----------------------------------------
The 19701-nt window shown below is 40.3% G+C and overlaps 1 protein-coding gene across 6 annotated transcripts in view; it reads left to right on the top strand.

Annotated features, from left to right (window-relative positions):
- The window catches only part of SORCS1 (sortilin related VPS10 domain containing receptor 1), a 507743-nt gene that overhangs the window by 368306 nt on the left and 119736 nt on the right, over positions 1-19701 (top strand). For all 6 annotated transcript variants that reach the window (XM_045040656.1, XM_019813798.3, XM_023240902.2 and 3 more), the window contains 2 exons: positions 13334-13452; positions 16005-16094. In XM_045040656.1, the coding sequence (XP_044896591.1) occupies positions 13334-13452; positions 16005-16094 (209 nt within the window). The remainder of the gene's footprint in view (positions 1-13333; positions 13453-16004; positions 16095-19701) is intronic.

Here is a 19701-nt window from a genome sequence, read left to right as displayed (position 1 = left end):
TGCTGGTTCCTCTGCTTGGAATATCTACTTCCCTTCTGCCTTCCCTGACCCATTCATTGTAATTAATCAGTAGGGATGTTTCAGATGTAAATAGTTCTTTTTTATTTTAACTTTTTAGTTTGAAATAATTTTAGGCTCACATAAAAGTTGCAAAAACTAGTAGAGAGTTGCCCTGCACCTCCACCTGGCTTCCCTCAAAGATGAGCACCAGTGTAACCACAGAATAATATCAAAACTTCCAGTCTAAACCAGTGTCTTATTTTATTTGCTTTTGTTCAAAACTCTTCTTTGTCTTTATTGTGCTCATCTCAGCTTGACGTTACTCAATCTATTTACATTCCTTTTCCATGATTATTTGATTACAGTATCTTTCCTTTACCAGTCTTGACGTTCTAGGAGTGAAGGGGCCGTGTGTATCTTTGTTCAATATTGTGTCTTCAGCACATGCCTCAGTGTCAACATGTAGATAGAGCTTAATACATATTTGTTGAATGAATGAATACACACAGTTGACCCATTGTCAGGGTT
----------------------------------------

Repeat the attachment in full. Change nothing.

The 19701-nt window shown below is 40.3% G+C and overlaps 1 protein-coding gene across 6 annotated transcripts in view; it reads left to right on the top strand.

Annotated features, from left to right (window-relative positions):
- The window catches only part of SORCS1 (sortilin related VPS10 domain containing receptor 1), a 507743-nt gene that overhangs the window by 368306 nt on the left and 119736 nt on the right, over positions 1-19701 (top strand). For all 6 annotated transcript variants that reach the window (XM_045040656.1, XM_019813798.3, XM_023240902.2 and 3 more), the window contains 2 exons: positions 13334-13452; positions 16005-16094. In XM_045040656.1, the coding sequence (XP_044896591.1) occupies positions 13334-13452; positions 16005-16094 (209 nt within the window). The remainder of the gene's footprint in view (positions 1-13333; positions 13453-16004; positions 16095-19701) is intronic.

Here is a 19701-nt window from a genome sequence, read left to right as displayed (position 1 = left end):
TGCTGGTTCCTCTGCTTGGAATATCTACTTCCCTTCTGCCTTCCCTGACCCATTCATTGTAATTAATCAGTAGGGATGTTTCAGATGTAAATAGTTCTTTTTTATTTTAACTTTTTAGTTTGAAATAATTTTAGGCTCACATAAAAGTTGCAAAAACTAGTAGAGAGTTGCCCTGCACCTCCACCTGGCTTCCCTCAAAGATGAGCACCAGTGTAACCACAGAATAATATCAAAACTTCCAGTCTAAACCAGTGTCTTATTTTATTTGCTTTTGTTCAAAACTCTTCTTTGTCTTTATTGTGCTCATCTCAGCTTGACGTTACTCAATCTATTTACATTCCTTTTCCATGATTATTTGATTACAGTATCTTTCCTTTACCAGTCTTGACGTTCTAGGAGTGAAGGGGCCGTGTGTATCTTTGTTCAATATTGTGTCTTCAGCACATGCCTCAGTGTCAACATGTAGATAGAGCTTAATACATATTTGTTGAATGAATGAATACACACAGTTGACCCATTGTCAGGGTT